10Year Bond
Bond Prices and Interest Rates
Longer term bonds are more sensitive to
changes in interest rates than shorter term bonds, in general.
Consider the following two bonds:
Both have a maturity of 5 years
Both have yield of 8%
First has 6% coupon, other has 10% coupon,
compounded annually.
Then, what are the price sensitivities of these
bonds, measured by DV01 as for zero coupon
bonds?
Why do we get different answers for two
bonds with the same yield and same maturity?
Bond Yields and Prices
Yield 6%Bond $ Change % change 10%Bond $ Change % change
7.995% $920.33 $0.1891 $1,080.06 $0.2102
8.000% $920.15 $1,079.85
8.005% $919.96 ($0.1891) $1,079.64 ($0.2101)
0.0411% 0.0389%
DV01 $0.3782 $0.4203
Maturity and Price Risk
Zero coupon bonds have welldefined relationship
between maturity and interest rate sensitivity:
Coupon bonds can have different sensitivities for the
same maturity
DV01 now depends on maturity and coupon
Need concept of average maturity of coupon bond:
Duration
Duration
Duration is a weighted
average term to maturity
where the weights are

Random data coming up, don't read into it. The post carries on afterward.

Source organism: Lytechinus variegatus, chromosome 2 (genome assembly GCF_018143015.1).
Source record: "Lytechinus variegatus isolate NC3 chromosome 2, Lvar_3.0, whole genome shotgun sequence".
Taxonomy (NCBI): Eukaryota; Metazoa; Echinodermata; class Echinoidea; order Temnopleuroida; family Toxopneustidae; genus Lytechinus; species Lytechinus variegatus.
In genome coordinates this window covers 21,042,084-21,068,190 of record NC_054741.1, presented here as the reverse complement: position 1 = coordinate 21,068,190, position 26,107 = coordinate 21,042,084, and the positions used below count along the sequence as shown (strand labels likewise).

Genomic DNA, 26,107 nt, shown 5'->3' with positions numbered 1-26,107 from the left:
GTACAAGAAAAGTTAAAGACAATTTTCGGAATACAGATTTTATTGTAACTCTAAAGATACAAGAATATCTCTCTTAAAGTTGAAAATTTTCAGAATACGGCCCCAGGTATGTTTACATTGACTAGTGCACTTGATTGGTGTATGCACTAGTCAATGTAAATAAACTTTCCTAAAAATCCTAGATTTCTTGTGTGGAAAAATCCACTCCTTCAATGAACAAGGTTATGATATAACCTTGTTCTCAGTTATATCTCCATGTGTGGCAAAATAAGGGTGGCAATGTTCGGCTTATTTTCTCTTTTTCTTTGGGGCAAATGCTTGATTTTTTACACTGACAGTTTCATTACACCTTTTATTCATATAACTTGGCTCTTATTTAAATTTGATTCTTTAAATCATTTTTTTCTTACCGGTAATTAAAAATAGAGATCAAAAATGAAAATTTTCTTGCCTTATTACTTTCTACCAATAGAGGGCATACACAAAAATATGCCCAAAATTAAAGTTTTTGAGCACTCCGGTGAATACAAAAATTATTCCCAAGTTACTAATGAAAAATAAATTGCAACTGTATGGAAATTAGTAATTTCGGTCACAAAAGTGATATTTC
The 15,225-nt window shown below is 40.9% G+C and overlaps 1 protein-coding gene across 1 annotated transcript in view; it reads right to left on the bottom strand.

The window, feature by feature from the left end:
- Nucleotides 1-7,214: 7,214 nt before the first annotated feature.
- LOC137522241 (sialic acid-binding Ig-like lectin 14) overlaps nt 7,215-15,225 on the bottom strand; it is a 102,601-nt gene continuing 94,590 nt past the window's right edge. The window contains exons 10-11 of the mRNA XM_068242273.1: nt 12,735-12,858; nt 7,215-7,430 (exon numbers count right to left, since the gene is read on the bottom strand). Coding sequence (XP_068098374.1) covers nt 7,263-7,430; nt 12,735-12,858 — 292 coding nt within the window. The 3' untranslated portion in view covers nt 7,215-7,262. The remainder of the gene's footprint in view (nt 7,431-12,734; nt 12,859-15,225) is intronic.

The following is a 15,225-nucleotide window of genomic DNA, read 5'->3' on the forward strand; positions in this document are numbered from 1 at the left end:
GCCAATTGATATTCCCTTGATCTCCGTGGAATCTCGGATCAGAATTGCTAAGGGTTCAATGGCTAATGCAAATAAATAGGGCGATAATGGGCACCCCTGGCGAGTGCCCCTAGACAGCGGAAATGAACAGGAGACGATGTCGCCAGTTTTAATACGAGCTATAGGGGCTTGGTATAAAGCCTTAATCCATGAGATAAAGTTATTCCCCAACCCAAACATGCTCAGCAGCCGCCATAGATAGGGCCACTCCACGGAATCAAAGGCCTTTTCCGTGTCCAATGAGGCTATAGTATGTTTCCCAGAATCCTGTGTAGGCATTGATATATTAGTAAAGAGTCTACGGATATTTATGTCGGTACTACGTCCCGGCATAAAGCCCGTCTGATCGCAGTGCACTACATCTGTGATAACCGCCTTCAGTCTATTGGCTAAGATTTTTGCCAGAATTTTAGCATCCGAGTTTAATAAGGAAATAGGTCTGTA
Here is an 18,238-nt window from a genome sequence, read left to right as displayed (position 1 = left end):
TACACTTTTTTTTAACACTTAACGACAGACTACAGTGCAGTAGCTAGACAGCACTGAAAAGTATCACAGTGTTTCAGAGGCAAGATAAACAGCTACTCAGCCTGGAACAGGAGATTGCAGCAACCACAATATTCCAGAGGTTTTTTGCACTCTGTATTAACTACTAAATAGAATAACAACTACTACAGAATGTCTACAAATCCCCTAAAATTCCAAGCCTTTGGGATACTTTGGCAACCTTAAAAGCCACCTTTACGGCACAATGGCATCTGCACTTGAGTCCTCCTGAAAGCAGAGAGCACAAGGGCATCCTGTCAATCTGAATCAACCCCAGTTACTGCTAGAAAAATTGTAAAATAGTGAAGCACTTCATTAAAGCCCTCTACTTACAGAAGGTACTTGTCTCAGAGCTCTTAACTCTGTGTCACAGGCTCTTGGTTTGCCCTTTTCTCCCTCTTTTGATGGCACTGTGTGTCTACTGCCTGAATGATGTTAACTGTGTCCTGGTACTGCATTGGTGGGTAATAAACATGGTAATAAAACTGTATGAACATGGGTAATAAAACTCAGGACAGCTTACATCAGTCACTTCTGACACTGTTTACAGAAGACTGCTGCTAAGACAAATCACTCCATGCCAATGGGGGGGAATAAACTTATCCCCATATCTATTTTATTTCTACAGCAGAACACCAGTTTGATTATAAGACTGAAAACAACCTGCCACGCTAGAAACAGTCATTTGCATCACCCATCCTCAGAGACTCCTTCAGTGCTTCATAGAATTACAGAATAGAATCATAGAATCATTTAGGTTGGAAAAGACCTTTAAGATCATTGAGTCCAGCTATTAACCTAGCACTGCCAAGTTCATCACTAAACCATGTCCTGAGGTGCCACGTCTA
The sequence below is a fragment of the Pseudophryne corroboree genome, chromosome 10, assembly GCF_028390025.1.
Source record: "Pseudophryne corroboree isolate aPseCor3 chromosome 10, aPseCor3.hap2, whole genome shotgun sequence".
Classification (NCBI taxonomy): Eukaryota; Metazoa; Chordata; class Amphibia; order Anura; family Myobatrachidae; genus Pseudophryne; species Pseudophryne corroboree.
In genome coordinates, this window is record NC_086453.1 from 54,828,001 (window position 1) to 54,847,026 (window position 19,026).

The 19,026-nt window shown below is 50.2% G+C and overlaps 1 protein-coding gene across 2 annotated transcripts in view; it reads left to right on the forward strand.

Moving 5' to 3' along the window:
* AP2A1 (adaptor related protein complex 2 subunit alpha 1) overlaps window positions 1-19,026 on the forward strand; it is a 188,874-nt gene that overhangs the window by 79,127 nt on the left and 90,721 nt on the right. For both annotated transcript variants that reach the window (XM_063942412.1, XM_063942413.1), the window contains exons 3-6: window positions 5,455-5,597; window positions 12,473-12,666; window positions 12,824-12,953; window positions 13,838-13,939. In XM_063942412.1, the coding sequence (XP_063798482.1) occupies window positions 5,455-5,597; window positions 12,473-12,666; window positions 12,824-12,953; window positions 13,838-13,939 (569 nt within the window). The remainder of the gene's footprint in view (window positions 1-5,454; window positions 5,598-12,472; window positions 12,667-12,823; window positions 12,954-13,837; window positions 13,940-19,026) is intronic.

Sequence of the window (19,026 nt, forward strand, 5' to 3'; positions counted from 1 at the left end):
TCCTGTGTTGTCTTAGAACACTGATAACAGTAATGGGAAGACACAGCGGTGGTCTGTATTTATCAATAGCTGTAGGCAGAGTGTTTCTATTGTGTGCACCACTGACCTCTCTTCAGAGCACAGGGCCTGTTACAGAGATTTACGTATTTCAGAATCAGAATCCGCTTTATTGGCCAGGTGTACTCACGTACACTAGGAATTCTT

relative size of the
contemporaneous cash
flow.
Duration is a unitless
number that quantifies the
percentage change in a
bonds price for a 1
percentage change in the
interest rate.
B
F PV
N
T
B
N
c PV
N
T
B
c PV
T
B
c PV
T Duration
) (
) ( )
2
(
2
)
1
(
1
+ + + + =

.

\

+
c

.

\

c
=
+
c
c
=
R
R
B
B
B
R
R
B
Duration
1
1
Duration (cont.)
The duration of a bond is less than its time to maturity (except
for zero coupon bonds).
The duration of the bond decreases the greater the coupon
rate. This is because more weight (present value weight) is
being given to the coupon payments.
As market interest rate increases, the duration of the bond
decreases. This is a direct result of discounting. Discounting
at a higher rate means lower weight on payments in the far